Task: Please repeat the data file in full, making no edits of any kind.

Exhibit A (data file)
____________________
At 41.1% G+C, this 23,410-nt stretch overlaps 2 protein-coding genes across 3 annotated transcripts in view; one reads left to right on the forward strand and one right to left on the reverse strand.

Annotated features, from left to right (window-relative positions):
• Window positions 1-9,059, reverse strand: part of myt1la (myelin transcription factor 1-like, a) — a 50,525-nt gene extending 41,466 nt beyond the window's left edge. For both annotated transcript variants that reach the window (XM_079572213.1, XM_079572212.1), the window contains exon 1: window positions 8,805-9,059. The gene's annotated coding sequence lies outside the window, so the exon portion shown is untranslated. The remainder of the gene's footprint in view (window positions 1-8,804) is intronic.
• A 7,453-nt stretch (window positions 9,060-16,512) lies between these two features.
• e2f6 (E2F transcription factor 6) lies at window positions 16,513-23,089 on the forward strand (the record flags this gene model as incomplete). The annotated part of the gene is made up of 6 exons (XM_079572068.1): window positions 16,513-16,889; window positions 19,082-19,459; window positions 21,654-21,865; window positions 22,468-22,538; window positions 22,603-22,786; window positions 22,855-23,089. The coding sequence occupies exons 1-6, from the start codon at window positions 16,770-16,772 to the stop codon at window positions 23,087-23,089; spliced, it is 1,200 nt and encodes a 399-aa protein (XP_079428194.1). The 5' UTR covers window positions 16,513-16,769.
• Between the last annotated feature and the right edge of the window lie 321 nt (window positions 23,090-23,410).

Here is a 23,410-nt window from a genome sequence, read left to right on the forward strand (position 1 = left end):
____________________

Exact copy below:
At 41.1% G+C, this 23,410-nt stretch overlaps 2 protein-coding genes across 3 annotated transcripts in view; one reads left to right on the forward strand and one right to left on the reverse strand.

Annotated features, from left to right (window-relative positions):
• Window positions 1-9,059, reverse strand: part of myt1la (myelin transcription factor 1-like, a) — a 50,525-nt gene extending 41,466 nt beyond the window's left edge. For both annotated transcript variants that reach the window (XM_079572213.1, XM_079572212.1), the window contains exon 1: window positions 8,805-9,059. The gene's annotated coding sequence lies outside the window, so the exon portion shown is untranslated. The remainder of the gene's footprint in view (window positions 1-8,804) is intronic.
• A 7,453-nt stretch (window positions 9,060-16,512) lies between these two features.
• e2f6 (E2F transcription factor 6) lies at window positions 16,513-23,089 on the forward strand (the record flags this gene model as incomplete). The annotated part of the gene is made up of 6 exons (XM_079572068.1): window positions 16,513-16,889; window positions 19,082-19,459; window positions 21,654-21,865; window positions 22,468-22,538; window positions 22,603-22,786; window positions 22,855-23,089. The coding sequence occupies exons 1-6, from the start codon at window positions 16,770-16,772 to the stop codon at window positions 23,087-23,089; spliced, it is 1,200 nt and encodes a 399-aa protein (XP_079428194.1). The 5' UTR covers window positions 16,513-16,769.
• Between the last annotated feature and the right edge of the window lie 321 nt (window positions 23,090-23,410).

Here is a 23,410-nt window from a genome sequence, read left to right on the forward strand (position 1 = left end):